Here’s yet another documentary about an influential figure in the film world whose legacy you probably weren’t even aware of until you clicked on this review. Film Hawk tells the story of Bob Hawk, a pioneering producer and consultant who has helped get several budding young independent filmmakers their first shots at festival success throughout a long and illustrious career.
For a film paying tribute to a man who constantly found diamonds in the rough of an ever-growing American indie film scene, it only makes sense that the film (from directors JJ Garvine and Tai Parquet) is a low budget labour of love in the same vein as many of Hawk’s discoveries. It helps give the documentary more of a distinct personality, even as it utilises the familiar talking heads format to delve deep into Hawk’s life and career, with plenty of anecdotes from several decades working behind the scenes.
There are numerous celebrated names from the indie film world who pop in to pay tribute to Hawk. These range from those who he helped to Oscar winning success (director Rob Epstein, who picked up the 1984 Best Documentary award for The Times of Harvey Milk), to those he inspired to move to New York, where they blossomed as artists (such as Ira Sachs, director of Keep the Lights On and Love is Strange).
Hawk was also a champion of transgressive counterculture cinema, celebrating the works of John Waters before his earlier films were even showcased to the general public. It’s in this light that his unexpected friendship with director Kevin Smith (a fact repeatedly referenced within the documentary) makes a lot more sense. After seeing Clerks at its debut screening, where there were only 11 others in the audience, he called every publicist he knew to tell them about the film, which led to the start of a major filmmaking career for Smith. In the mid nineties, Bob Hawk would even go on to briefly live with Smith in the New Jersey suburbs near where he grew up – although the friendship between the director and an elderly gay man still doesn’t excuse the tone deaf approach to LGBT culture in Smith’s 1997 film Chasing Amy.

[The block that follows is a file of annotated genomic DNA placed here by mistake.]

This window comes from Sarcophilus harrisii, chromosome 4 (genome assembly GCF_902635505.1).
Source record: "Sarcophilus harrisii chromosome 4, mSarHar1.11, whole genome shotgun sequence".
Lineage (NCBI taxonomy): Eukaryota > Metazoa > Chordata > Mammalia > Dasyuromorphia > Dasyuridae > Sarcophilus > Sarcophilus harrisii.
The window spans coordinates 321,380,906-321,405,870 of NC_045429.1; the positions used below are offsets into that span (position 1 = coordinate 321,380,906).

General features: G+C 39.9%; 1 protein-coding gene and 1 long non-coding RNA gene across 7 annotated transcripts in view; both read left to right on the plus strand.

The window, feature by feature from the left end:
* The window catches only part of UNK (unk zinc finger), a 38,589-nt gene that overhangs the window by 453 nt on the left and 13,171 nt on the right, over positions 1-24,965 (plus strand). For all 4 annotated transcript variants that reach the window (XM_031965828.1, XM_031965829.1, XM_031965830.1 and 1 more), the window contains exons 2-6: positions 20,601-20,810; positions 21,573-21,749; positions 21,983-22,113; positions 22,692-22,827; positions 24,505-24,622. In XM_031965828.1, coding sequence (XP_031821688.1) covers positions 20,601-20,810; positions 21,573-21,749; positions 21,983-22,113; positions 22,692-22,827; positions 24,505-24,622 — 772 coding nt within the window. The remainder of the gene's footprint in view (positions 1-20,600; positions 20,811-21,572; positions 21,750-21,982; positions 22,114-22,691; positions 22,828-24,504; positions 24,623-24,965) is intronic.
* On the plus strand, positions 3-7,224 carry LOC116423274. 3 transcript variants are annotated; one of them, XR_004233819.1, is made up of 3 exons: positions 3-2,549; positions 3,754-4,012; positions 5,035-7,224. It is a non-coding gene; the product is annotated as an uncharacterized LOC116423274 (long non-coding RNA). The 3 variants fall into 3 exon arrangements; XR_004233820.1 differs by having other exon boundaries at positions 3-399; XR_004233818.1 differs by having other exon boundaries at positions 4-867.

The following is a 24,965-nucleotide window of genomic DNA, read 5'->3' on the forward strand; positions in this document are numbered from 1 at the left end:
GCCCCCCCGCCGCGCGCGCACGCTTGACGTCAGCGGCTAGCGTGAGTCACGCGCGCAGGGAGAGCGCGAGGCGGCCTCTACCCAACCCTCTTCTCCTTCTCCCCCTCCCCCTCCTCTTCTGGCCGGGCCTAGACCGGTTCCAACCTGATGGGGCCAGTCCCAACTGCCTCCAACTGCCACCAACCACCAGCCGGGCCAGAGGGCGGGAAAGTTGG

The documentary aims to balance Hawk’s personal life, such as his frayed relationship with his brother and his ill fated engagement to a woman long after his homosexuality was becoming public knowledge, with his professional achievements. These moments do touch on heavier themes, such as the changing face of homophobia over the ages and Hawk’s own attempts at suicide, but they’re always balanced by gentle comic touches that give you a sense of the warm, welcoming man whose appreciation and support of upcoming filmmakers had no limits.
Film Hawk is a charming documentary about an important figure in American indie cinema, who is finally getting recognition centre stage. It may not be anything groundbreaking stylistically, but for movie lovers, it’s worth seeking out regardless.